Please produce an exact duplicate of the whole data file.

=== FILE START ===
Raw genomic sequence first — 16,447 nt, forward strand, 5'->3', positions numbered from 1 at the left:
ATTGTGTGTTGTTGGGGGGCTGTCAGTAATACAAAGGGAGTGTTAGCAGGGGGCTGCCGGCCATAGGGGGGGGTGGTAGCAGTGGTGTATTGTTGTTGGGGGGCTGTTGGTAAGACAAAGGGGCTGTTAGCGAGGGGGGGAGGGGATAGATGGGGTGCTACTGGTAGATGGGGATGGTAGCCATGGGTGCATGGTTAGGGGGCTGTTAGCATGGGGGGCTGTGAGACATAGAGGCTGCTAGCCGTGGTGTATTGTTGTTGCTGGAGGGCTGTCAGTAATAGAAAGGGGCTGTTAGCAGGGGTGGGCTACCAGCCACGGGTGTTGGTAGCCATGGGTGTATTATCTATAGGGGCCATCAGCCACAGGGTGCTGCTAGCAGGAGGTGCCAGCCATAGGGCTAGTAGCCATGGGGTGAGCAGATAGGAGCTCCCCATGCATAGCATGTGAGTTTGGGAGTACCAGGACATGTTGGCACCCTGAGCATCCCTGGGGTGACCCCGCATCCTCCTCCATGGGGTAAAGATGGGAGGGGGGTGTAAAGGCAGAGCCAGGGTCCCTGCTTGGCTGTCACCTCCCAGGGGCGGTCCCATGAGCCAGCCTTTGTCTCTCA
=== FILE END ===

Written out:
Raw genomic sequence first — 16,447 nt, forward strand, 5'->3', positions numbered from 1 at the left:
ATTGTGTGTTGTTGGGGGGCTGTCAGTAATACAAAGGGAGTGTTAGCAGGGGGCTGCCGGCCATAGGGGGGGGTGGTAGCAGTGGTGTATTGTTGTTGGGGGGCTGTTGGTAAGACAAAGGGGCTGTTAGCGAGGGGGGGAGGGGATAGATGGGGTGCTACTGGTAGATGGGGATGGTAGCCATGGGTGCATGGTTAGGGGGCTGTTAGCATGGGGGGCTGTGAGACATAGAGGCTGCTAGCCGTGGTGTATTGTTGTTGCTGGAGGGCTGTCAGTAATAGAAAGGGGCTGTTAGCAGGGGTGGGCTACCAGCCACGGGTGTTGGTAGCCATGGGTGTATTATCTATAGGGGCCATCAGCCACAGGGTGCTGCTAGCAGGAGGTGCCAGCCATAGGGCTAGTAGCCATGGGGTGAGCAGATAGGAGCTCCCCATGCATAGCATGTGAGTTTGGGAGTACCAGGACATGTTGGCACCCTGAGCATCCCTGGGGTGACCCCGCATCCTCCTCCATGGGGTAAAGATGGGAGGGGGGTGTAAAGGCAGAGCCAGGGTCCCTGCTTGGCTGTCACCTCCCAGGGGCGGTCCCATGAGCCAGCCTTTGTCTCTCA